As cannabis use becomes less stigmatized and more legal, there’s been a shift in the way people have been using it. For some, it’s the perfect time to show what many of us have known for a while — Using cannabis while engaging in exercise or other fitness activities can be beneficial! Cannabis can help increase stamina and endurance and can help alleviate stress or pain that prevents you from giving it your all.
Also, exercise can be one way to lengthen your cannabis high. A study from the University of Sydney showed that regular cannabis users got a little high “boost” while exercising as stored THC is released back into the bloodstream while working out. While combining exercise and cannabis may not be the right fit for everyone, it’s definitely something worth exploring if you’re already a fan of cannabis and getting your sweat on.
There are already a bunch of folks who have hopped on this fitness trend, offering classes, retreats, workshops, races, and more that combine fitness and cannabis. From yoga to running to golf, check out a few of the trailblazers who are changing the game when it comes to this trend.
Mulvey, who offers yoga and cannabis retreats across the country (upcoming ones are in Boston and DC), says that her favorite aspect of combining two of her favorite things is “proprioception” — essentially body awareness and how our bodies and limbs are positioned in a given space. And, when it comes to her yoga students, she says that for many, it’s the cannabis that draws them to the studio for the first time. “I mostly get newbies for yoga and their reaction is very positive. Most of them have never tried yoga before but were persuaded to come try it because of the cannabis use.”
An athlete his entire life, and an avid consumer of cannabis, it’s not that surprising to find out that Jim McAlpine ended up creating the 420 Games, a series of athletic events advocating healthy living while also de-stigmatizing cannabis. McAlpine found his way to combining athleticism and cannabis during his college years when he would partake before going to the gym or mountain biking. He found he was more engaged and felt less pain, so it helped keep him exercising harder and longer.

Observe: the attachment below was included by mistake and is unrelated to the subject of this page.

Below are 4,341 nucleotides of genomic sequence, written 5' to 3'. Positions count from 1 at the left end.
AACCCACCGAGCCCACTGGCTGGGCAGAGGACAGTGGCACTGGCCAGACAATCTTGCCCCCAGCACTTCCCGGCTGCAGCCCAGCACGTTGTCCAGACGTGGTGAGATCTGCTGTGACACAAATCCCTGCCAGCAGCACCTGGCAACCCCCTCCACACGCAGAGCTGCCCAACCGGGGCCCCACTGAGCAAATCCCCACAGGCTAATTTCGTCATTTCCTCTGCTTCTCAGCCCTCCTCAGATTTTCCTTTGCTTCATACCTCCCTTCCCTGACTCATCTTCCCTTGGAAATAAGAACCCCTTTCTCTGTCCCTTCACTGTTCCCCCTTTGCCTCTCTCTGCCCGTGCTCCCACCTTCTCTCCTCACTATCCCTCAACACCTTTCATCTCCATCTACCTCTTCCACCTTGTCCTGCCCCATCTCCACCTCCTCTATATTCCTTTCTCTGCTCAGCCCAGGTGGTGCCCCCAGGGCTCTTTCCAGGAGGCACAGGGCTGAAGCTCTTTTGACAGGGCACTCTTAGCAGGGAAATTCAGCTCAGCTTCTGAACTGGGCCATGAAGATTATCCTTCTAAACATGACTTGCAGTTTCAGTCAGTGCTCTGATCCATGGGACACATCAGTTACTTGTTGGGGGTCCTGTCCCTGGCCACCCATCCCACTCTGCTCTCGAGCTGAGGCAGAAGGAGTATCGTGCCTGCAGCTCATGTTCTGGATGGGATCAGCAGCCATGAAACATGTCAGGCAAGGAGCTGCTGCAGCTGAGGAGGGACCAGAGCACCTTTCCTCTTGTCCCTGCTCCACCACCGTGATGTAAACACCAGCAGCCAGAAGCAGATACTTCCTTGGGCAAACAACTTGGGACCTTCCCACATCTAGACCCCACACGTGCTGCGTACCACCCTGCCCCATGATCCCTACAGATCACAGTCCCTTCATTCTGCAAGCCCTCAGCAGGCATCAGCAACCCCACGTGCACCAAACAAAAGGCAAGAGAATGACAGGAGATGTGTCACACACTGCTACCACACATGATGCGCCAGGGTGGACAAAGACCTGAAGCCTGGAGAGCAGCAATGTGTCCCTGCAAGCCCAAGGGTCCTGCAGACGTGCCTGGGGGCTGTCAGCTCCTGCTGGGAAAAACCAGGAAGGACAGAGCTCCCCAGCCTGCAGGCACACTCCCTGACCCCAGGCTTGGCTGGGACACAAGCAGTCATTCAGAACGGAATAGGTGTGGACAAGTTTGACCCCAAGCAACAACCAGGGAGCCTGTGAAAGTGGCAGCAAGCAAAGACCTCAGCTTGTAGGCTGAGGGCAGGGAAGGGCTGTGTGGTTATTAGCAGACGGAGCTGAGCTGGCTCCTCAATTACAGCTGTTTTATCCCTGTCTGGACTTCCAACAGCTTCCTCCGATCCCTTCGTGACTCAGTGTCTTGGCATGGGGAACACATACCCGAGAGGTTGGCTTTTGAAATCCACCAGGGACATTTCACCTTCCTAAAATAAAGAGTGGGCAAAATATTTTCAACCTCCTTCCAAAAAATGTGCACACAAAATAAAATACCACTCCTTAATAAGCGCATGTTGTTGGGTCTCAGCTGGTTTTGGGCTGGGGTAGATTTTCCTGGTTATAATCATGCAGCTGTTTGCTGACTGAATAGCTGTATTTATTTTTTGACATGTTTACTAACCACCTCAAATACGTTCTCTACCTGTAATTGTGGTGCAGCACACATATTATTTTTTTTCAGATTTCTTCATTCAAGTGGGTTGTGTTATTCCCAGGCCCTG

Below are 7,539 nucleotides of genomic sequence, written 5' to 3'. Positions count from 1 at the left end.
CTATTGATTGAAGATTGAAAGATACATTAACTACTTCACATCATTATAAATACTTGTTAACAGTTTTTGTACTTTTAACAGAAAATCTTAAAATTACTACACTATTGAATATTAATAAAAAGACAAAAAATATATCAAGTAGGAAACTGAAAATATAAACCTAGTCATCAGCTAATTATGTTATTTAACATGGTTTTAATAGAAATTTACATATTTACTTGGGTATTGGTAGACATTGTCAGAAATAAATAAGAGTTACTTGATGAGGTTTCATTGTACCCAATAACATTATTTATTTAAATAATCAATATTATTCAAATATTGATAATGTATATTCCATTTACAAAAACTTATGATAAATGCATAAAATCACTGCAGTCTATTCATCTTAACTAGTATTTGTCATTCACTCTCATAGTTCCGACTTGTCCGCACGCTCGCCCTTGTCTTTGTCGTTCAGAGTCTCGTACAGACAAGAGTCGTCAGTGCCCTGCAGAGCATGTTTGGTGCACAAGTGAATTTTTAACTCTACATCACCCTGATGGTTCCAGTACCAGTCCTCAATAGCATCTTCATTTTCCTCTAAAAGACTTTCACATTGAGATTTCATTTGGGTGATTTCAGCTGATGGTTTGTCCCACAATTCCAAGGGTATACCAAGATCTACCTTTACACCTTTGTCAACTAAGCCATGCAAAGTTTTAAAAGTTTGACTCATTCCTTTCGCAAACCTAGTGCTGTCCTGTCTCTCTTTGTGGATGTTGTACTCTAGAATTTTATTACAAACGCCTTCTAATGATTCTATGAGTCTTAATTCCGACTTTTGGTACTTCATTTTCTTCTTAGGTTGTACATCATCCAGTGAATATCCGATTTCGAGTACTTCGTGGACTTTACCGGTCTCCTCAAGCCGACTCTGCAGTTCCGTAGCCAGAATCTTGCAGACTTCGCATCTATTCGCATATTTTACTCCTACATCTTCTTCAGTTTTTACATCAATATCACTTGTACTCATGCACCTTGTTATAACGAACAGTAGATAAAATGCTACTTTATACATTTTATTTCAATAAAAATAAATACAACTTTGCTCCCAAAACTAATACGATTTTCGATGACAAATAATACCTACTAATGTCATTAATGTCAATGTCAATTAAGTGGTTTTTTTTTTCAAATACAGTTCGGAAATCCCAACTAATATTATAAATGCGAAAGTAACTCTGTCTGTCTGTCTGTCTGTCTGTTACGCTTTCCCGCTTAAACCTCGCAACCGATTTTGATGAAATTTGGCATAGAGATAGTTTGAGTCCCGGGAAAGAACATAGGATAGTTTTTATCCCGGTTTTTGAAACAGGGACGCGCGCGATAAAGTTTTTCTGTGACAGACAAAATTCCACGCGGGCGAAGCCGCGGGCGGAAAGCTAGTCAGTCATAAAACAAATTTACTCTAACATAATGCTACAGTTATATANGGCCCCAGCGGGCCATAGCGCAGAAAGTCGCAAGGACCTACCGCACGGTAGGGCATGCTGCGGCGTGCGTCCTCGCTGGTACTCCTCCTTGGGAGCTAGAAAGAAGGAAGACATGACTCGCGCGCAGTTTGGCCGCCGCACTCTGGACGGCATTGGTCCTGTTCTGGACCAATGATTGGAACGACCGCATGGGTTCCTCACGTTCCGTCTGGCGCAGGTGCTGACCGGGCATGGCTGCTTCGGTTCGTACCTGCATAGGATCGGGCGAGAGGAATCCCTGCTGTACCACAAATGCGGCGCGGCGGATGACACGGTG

In addition to allowing participants to get their run/walk/skate/bike on for 4.20 miles, McAlpine thinks his events not only help fellow athletic cannabis users connect, but they also aid in reducing the stigma surrounding cannabis. “The 420 Games is a place for people to come and interact with other like minded athletes,” he says. “For those that ‘get it’ already it’s a great place to meet a lot of other athletes that use cannabis as a supplement for focus or recovery. I think it is also a great tool to teach those who don’t yet understand cannabis is not a bad drug and that it has been lied about for decades. Using athletics speaks a lot louder than words so I think that for the many people that don’t use cannabis it gives them a new way to look at it and hopefully allows them to open their mind on the subject a bit.”
McAlpine does stress that he also makes sure that the first thing he mentions is that cannabis is different for everyone, and that not everyone may love the sensation of working out while high. And, while not for everyone, McAlpine wants everyone to know that cannabis does have a place within the athletic world. In fact, there are two upcoming 420 Games coming up — one in Denver and one in San Francisco — if you’re interested in checking it out.
In addition to the leaders above, you can often find enthusiasts talking about combining cannabis and fitness at various cannabis events or festivals. In fact, if you’re in the area, the upcoming Emerald Exchange in Malibu, CA will have an entire wellness village you can check out!
Combining low key sports with Cannabis, Oregon-based Fore Twenty Sports is a business to business networking event that helps de-stigmatize the lazy stoner stereotype with their super fun events like CannaBowl (cannabis bowling tournament) and the recent Fore Twenty Golf Tournament. For founder and entrepreneur Matt Enos, bringing cannabis onto the golf course felt like a natural fit.
“Golf tournaments have been around for years,” Enos tell us. “Golf cultivates a level of business to business interaction and creates opportunities to develop relationships, especially within a burgeoning sector like the cannabis industry. In other industries, golf tournaments are second nature for sales and business development, as well as marketing and brand development, while adding an element of competition.”
In addition to stoned bowling and golf, Enos hopes to bring more sports into the Fore Twenty Sports fold, including disc golf, kickball and possibly even paintball.